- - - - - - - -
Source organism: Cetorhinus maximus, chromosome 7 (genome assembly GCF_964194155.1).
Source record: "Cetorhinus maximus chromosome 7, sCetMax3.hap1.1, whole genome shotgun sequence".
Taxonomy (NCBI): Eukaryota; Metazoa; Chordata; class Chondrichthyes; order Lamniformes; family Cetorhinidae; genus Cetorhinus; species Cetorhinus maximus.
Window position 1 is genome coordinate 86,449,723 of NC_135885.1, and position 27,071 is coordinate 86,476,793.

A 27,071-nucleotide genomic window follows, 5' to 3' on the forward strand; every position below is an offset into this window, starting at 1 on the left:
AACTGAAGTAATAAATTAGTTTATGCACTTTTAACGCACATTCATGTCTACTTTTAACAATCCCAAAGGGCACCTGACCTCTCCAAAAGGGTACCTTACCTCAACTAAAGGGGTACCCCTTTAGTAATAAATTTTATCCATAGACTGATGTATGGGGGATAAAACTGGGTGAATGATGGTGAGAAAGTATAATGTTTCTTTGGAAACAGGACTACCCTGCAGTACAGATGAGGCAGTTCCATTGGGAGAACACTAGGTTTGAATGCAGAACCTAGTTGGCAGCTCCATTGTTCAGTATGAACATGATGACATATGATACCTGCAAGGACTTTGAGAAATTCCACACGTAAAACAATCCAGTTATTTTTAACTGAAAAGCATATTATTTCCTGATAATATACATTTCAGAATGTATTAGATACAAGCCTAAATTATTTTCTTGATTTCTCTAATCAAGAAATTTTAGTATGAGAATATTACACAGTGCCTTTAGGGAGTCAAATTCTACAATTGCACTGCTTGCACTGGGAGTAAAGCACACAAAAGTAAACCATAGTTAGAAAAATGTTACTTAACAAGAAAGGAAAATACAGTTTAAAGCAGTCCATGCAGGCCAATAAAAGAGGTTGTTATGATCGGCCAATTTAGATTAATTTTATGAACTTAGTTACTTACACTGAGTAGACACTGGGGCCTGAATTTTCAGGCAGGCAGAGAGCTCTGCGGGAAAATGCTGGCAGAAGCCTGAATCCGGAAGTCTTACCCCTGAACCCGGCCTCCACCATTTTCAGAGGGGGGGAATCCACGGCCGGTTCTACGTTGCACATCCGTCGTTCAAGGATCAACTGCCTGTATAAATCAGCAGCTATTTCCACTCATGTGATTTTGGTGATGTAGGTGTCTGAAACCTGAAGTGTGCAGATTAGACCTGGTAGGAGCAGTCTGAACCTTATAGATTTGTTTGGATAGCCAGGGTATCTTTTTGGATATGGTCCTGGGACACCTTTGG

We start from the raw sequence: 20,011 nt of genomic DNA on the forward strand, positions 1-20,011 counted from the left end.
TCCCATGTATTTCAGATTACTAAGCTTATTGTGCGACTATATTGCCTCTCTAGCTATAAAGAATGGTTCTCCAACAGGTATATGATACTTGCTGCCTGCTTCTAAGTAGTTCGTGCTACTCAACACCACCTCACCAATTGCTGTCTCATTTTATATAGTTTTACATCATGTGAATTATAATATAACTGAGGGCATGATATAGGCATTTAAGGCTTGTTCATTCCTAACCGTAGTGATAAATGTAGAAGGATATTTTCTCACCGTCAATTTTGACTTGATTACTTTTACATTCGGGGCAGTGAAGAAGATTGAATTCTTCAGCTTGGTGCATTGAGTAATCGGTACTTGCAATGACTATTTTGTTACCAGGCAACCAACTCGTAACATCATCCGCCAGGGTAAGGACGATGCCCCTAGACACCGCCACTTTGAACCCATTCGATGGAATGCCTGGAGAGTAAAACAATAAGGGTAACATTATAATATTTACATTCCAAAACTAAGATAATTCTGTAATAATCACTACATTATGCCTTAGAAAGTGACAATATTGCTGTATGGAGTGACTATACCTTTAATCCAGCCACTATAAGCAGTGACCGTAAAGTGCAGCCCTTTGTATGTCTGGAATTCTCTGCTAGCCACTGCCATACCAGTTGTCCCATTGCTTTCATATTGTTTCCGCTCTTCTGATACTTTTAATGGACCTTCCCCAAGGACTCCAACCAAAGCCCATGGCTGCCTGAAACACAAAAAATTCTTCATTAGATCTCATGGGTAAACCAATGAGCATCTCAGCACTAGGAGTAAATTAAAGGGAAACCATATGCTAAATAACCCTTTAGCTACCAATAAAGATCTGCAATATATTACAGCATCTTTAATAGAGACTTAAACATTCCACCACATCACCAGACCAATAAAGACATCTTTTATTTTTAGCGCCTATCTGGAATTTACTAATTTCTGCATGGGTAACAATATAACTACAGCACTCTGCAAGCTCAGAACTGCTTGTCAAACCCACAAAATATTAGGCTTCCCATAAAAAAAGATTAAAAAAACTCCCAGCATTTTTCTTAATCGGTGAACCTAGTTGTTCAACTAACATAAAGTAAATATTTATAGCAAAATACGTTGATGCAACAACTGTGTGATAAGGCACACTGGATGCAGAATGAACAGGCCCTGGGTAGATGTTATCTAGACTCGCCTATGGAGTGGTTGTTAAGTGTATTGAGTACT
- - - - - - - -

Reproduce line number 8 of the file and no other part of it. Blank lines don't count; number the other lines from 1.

TCCCATGTATTTCAGATTACTAAGCTTATTGTGCGACTATATTGCCTCTCTAGCTATAAAGAATGGTTCTCCAACAGGTATATGATACTTGCTGCCTGCTTCTAAGTAGTTCGTGCTACTCAACACCACCTCACCAATTGCTGTCTCATTTTATATAGTTTTACATCATGTGAATTATAATATAACTGAGGGCATGATATAGGCATTTAAGGCTTGTTCATTCCTAACCGTAGTGATAAATGTAGAAGGATATTTTCTCACCGTCAATTTTGACTTGATTACTTTTACATTCGGGGCAGTGAAGAAGATTGAATTCTTCAGCTTGGTGCATTGAGTAATCGGTACTTGCAATGACTATTTTGTTACCAGGCAACCAACTCGTAACATCATCCGCCAGGGTAAGGACGATGCCCCTAGACACCGCCACTTTGAACCCATTCGATGGAATGCCTGGAGAGTAAAACAATAAGGGTAACATTATAATATTTACATTCCAAAACTAAGATAATTCTGTAATAATCACTACATTATGCCTTAGAAAGTGACAATATTGCTGTATGGAGTGACTATACCTTTAATCCAGCCACTATAAGCAGTGACCGTAAAGTGCAGCCCTTTGTATGTCTGGAATTCTCTGCTAGCCACTGCCATACCAGTTGTCCCATTGCTTTCATATTGTTTCCGCTCTTCTGATACTTTTAATGGACCTTCCCCAAGGACTCCAACCAAAGCCCATGGCTGCCTGAAACACAAAAAATTCTTCATTAGATCTCATGGGTAAACCAATGAGCATCTCAGCACTAGGAGTAAATTAAAGGGAAACCATATGCTAAATAACCCTTTAGCTACCAATAAAGATCTGCAATATATTACAGCATCTTTAATAGAGACTTAAACATTCCACCACATCACCAGACCAATAAAGACATCTTTTATTTTTAGCGCCTATCTGGAATTTACTAATTTCTGCATGGGTAACAATATAACTACAGCACTCTGCAAGCTCAGAACTGCTTGTCAAACCCACAAAATATTAGGCTTCCCATAAAAAAAGATTAAAAAAACTCCCAGCATTTTTCTTAATCGGTGAACCTAGTTGTTCAACTAACATAAAGTAAATATTTATAGCAAAATACGTTGATGCAACAACTGTGTGATAAGGCACACTGGATGCAGAATGAACAGGCCCTGGGTAGATGTTATCTAGACTCGCCTATGGAGTGGTTGTTAAGTGTATTGAGTACT